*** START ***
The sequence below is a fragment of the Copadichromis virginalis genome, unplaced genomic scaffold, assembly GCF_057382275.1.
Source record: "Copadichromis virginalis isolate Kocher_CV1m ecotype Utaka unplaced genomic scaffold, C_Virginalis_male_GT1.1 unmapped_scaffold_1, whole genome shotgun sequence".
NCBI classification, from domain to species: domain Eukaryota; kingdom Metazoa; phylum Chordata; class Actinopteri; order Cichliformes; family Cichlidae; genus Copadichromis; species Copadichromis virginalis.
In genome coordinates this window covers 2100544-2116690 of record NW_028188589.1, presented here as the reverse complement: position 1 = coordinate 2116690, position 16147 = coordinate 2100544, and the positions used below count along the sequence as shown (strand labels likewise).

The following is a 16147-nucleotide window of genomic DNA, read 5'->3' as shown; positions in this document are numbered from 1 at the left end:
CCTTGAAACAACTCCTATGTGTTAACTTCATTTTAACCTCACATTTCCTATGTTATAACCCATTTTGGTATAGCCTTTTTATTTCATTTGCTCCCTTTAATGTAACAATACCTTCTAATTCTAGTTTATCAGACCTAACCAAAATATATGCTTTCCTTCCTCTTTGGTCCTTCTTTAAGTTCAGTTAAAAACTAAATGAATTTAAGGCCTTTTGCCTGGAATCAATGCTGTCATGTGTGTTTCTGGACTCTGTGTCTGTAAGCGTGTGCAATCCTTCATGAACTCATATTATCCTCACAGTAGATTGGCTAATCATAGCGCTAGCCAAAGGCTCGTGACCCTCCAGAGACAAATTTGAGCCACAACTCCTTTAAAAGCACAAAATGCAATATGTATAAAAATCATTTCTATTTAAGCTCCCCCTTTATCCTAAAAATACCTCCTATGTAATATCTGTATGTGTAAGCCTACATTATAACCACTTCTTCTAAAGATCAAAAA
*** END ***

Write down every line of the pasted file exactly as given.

The sequence below is a fragment of the Copadichromis virginalis genome, unplaced genomic scaffold, assembly GCF_057382275.1.
Source record: "Copadichromis virginalis isolate Kocher_CV1m ecotype Utaka unplaced genomic scaffold, C_Virginalis_male_GT1.1 unmapped_scaffold_1, whole genome shotgun sequence".
NCBI classification, from domain to species: domain Eukaryota; kingdom Metazoa; phylum Chordata; class Actinopteri; order Cichliformes; family Cichlidae; genus Copadichromis; species Copadichromis virginalis.
In genome coordinates this window covers 2100544-2116690 of record NW_028188589.1, presented here as the reverse complement: position 1 = coordinate 2116690, position 16147 = coordinate 2100544, and the positions used below count along the sequence as shown (strand labels likewise).

The following is a 16147-nucleotide window of genomic DNA, read 5'->3' as shown; positions in this document are numbered from 1 at the left end:
CCTTGAAACAACTCCTATGTGTTAACTTCATTTTAACCTCACATTTCCTATGTTATAACCCATTTTGGTATAGCCTTTTTATTTCATTTGCTCCCTTTAATGTAACAATACCTTCTAATTCTAGTTTATCAGACCTAACCAAAATATATGCTTTCCTTCCTCTTTGGTCCTTCTTTAAGTTCAGTTAAAAACTAAATGAATTTAAGGCCTTTTGCCTGGAATCAATGCTGTCATGTGTGTTTCTGGACTCTGTGTCTGTAAGCGTGTGCAATCCTTCATGAACTCATATTATCCTCACAGTAGATTGGCTAATCATAGCGCTAGCCAAAGGCTCGTGACCCTCCAGAGACAAATTTGAGCCACAACTCCTTTAAAAGCACAAAATGCAATATGTATAAAAATCATTTCTATTTAAGCTCCCCCTTTATCCTAAAAATACCTCCTATGTAATATCTGTATGTGTAAGCCTACATTATAACCACTTCTTCTAAAGATCAAAAA